Saskatchewan

1 year after house exploded, concerns remain at Regina Beach

A house explosion at Regina Beach, Sask., one year ago today rocked that community — destroying one home and wrecking several others.

Some soil movement still being observed, SaskEnergy says

Heavy equipment was used to clear away debris from the explosion in Regina Beach that destroyed one house and severely damaged other buildings and homes. (CBC)

A house explosion at Regina Beach, Sask., one year ago today rocked that community — destroying one home and wrecking several others.

Although no one was killed or seriously injured, the blast on Dec. 3, 2014, raised questions about the use of natural gas in an area where the soil shifts.

SaskEnergy has spent millions of dollars upgrading its delivery system since the explosion, installing flexible additions to the gas lines servicing the town, which is about 50 kilometres northwest of Regina.

"Most of the town is stable, but there are zones that we're seeing — still — gradual movement," Dave Burdeniuk, SaskEnergy's spokesperson, said. "The moisture is very deep."

Some people in the community have switched to alternate sources for their heating systems, such as propane tanks or electric heaters.

SaskEnergy also discontinued service permanently for 24 customers. They have switched to propane or electric energy sources. 

Another seven customers of the provincial Crown corporation have been notified they will have to switch as well. 

"There are four areas within Regina Beach where we've had to remove service," Burdeniuk explained. "We are providing financial assistance to these customers to allow them to transition to another fuel source."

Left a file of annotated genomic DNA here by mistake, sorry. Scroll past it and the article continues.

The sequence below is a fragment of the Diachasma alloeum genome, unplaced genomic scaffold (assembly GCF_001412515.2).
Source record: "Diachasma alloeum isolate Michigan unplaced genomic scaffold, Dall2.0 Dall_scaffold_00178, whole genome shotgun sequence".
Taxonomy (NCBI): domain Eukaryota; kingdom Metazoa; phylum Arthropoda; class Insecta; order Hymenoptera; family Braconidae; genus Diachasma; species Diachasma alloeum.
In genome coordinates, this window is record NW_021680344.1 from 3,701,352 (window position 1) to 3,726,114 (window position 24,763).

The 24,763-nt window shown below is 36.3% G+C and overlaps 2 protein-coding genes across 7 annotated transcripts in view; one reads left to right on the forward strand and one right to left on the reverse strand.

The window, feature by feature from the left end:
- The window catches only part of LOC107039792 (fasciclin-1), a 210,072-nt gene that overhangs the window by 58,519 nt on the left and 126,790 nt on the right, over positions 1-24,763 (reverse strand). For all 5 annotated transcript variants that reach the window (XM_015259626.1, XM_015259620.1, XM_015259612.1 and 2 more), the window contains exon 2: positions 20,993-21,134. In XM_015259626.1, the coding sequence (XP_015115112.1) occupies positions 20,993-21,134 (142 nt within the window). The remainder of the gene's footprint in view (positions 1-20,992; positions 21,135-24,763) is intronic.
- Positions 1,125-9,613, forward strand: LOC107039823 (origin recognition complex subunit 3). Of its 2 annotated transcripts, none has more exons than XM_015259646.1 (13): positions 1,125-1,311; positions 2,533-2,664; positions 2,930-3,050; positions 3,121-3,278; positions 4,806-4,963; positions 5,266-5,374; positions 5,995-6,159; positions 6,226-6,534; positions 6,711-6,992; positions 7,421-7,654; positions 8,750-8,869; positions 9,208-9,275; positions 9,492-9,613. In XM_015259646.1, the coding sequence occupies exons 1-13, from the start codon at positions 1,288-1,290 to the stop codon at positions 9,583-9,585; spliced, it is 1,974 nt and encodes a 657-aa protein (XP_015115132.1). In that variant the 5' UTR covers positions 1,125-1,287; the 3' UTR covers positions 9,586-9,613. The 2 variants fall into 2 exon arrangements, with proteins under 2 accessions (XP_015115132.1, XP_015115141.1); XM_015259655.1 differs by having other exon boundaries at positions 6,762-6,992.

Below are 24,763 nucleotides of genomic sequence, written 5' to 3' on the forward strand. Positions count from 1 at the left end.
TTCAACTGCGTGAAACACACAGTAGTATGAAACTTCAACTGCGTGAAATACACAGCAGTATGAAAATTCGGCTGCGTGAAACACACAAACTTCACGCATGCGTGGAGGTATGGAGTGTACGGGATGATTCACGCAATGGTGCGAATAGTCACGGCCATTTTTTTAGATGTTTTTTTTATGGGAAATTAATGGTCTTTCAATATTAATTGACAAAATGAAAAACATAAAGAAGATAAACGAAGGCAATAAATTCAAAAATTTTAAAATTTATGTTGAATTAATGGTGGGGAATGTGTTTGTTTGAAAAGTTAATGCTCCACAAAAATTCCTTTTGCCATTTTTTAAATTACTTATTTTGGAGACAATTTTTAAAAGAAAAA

Burdeniuk said the corporation has started using satellite technology to measure ground movement, in addition to its existing methods of monitoring shifts.

Using the latest technology helps, but the Crown corporation said it needs help from homeowners, too.

"More than 'Just be aware of the natural gas odour,'" Burdeniuk said. "Let us know what's going on around your property. If suddenly you see a big crack in your sidewalk or driveway or something in your foundation, give us a call. We'll send someone to come check it out, because you know your house and property best."

Meanwhile, SaskEnergy, the town and some property owners are being sued in connection with the explosion.

Lecia Zurowski sells homes in Regina Beach and said the community has rallied since the explosion.

"For the few people that were affected directly by the incident out here last December I think there was a pouring out of support and care from the community and I think that's been a really positive thing for everyone who lives out here," Zurowski said.

She added people not from Regina Beach may think the issue with the soil affects all homes in the community, something which she said is not not the case.

Comments

To encourage thoughtful and respectful conversations, first and last names will appear with each submission to CBC/Radio-Canada's online communities (except in children and youth-oriented communities). Pseudonyms will no longer be permitted.

By submitting a comment, you accept that CBC has the right to reproduce and publish that comment in whole or in part, in any manner CBC chooses. Please note that CBC does not endorse the opinions expressed in comments. Comments on this story are moderated according to our Submission Guidelines. Comments are welcome while open. We reserve the right to close comments at any time.

Become a CBC Member

Join the conversation  Create account

Already have an account?

now